World travel friends inquire…Visa questions…

We took this photo on Volstruis Street. The word volstruis means ostrich in Afrikaans.

“Sighting of the Day in the Bush”

Wildebeest Willie and a friend, along with some warthogs at night.

Today, as late as it is, we’re rushing through the post to get it uploaded before 1700 hours (5:00 pm) when the evening’s festivities begin. As a result, there’s no rhyme or reason to today’s photos which include a bit of this and that.

Not only do they gravitate toward the river for food but also for water, where they drink, play, and swim.

We just returned from Kruger National Park for another fantastic day we’ll be sharing in tomorrow’s post, for which we’ll have plenty of time to prepare as opposed to today’s limited time frame.

Trying out a few of the camera techniques I learned from friend Ken, I still see that I have a long way to go.

Over this past almost six months in South Africa, we’ve become more and more interested in visiting Kruger, but it seems to make sense to arrive before noon resulting in our frequent late posting. 

If visitors arrive after midnight, it’s required to go into the building to access the park. This may result in a 30 minute or longer wait during busy days.

This photo better represents what I’ve been practicing. 

As it is, driving through the entrance booths can take as long as 10 or 15 minutes per vehicle. Once we cross the Crocodile Bridge, we’re anxious to get inside to begin our favorite route.

On another note, we can’t believe we’re leaving for our next visa run in a little over three weeks. Where did the time go? These 90 day periods we’re allowed to stay in South Africa are flying by so quickly. It’s undoubtedly frustrating we have to leave, but it’s the only solution we see available at this time.

Speaking of visas, a few minutes ago, we were talking on Skype with friends Lea Ann and Chuck, whom we met while on a cruise, Royal Caribbean Explorer of the Sea, from Sydney to Seattle. We’ve stayed in touch over these past many months.  They had visa-related and other questions to ask.

I’m not a “natural” photographer making it extremely difficult to learn all the nuances, but I’m determined to improve over time.

Soon, Lea Ann and Chuck will embark on their own world travel journey, and of course, they encountered some concerns about visas for specific situations. We suggested they contact one of the many visa processing companies for finite details.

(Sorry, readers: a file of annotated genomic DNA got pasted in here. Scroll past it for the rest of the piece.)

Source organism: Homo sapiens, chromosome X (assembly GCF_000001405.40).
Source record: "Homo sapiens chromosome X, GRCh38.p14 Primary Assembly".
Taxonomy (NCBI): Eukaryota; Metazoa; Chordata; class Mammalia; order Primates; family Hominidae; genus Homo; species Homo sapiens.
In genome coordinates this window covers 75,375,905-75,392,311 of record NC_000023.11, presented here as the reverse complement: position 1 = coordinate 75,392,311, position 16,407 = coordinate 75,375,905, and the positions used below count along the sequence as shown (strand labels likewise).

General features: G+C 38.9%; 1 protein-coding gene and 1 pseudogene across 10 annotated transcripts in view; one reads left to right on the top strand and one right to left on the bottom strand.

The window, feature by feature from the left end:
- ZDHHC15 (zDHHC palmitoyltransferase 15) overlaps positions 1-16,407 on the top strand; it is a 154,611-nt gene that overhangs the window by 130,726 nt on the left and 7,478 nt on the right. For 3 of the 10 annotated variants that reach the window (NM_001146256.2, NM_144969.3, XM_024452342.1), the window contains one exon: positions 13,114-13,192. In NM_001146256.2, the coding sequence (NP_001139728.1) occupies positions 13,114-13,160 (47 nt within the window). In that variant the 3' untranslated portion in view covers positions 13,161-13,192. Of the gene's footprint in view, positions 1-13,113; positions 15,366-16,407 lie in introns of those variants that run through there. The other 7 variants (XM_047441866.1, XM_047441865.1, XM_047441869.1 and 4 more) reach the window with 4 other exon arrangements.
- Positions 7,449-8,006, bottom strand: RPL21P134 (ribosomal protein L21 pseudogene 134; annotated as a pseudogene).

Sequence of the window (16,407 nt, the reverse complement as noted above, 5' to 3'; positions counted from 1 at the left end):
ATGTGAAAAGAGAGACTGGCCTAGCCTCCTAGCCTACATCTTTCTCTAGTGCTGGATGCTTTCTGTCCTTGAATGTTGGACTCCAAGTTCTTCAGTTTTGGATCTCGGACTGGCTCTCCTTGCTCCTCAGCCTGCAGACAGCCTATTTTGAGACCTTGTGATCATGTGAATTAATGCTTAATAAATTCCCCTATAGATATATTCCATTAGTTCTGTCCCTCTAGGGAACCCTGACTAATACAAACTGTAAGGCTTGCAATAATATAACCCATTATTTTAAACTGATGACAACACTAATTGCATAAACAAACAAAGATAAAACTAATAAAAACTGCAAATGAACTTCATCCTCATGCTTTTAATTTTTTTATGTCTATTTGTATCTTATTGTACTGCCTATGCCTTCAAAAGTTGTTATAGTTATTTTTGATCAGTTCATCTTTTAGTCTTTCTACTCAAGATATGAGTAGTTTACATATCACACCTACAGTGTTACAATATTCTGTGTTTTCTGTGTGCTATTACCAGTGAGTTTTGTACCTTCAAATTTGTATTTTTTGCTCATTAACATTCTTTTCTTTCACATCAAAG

But, we were able to give them an overview of a few situations we’ve encountered along the way, including our experience in being “illegal aliens” in Australia last year due to a closed-loop cruise.

A giraffe near two waterbucks.

For one of many posts describing our illegal alien status in Australia, please click here. Luckily, after considerable time and effort, we were able to work it all out and leave on the cruise where we met Lea Ann and Chuck on our way back to the US to see family.

In speaking with Lea Ann and Chuck, we’re reminded of how vast our experiences have been since 2012 and how grateful we are for every experience, good and bad. We’ve learned a lot from our mistakes and, on occasion, prided ourselves on good decisions we’ve made along the way.

We always enjoy watching elephants crossing a river or a road.

However, continuing to travel the world, which we’ll commence with even more mobility beginning next February, is always a “work in progress.” The learning, along with our personal growth as individuals and a couple, is an ongoing process.

Today, as we drove through Kruger for several hours, we relived many of the details of the early stages of our relationship. At that time, we were the most “unlikely” couple to succeed as anyone we’d ever known. Our differences were many.

The green grasses along the river are pleasing to the elephants.

And yet, here we are 27 years later, and we’ve decided we couldn’t have been better matched in general and for this extraordinary life we live. The likelihood of two people willing to live this life and doing so with love, respect, peace, and harmony is hard to envision.

A lone elephant across the river.

We wish Lea Ann and Chuck, another happy couple, the very best life together as they continue to plan their world travel adventures. We have no doubt they’ll be as content and fulfilled as we have been!

Happy day and evening to all!

Photo from one year ago today, July 24, 2017:

The heat and dust create a haze over the desert, often impeding views of the mountains.  For more photos, please click here.

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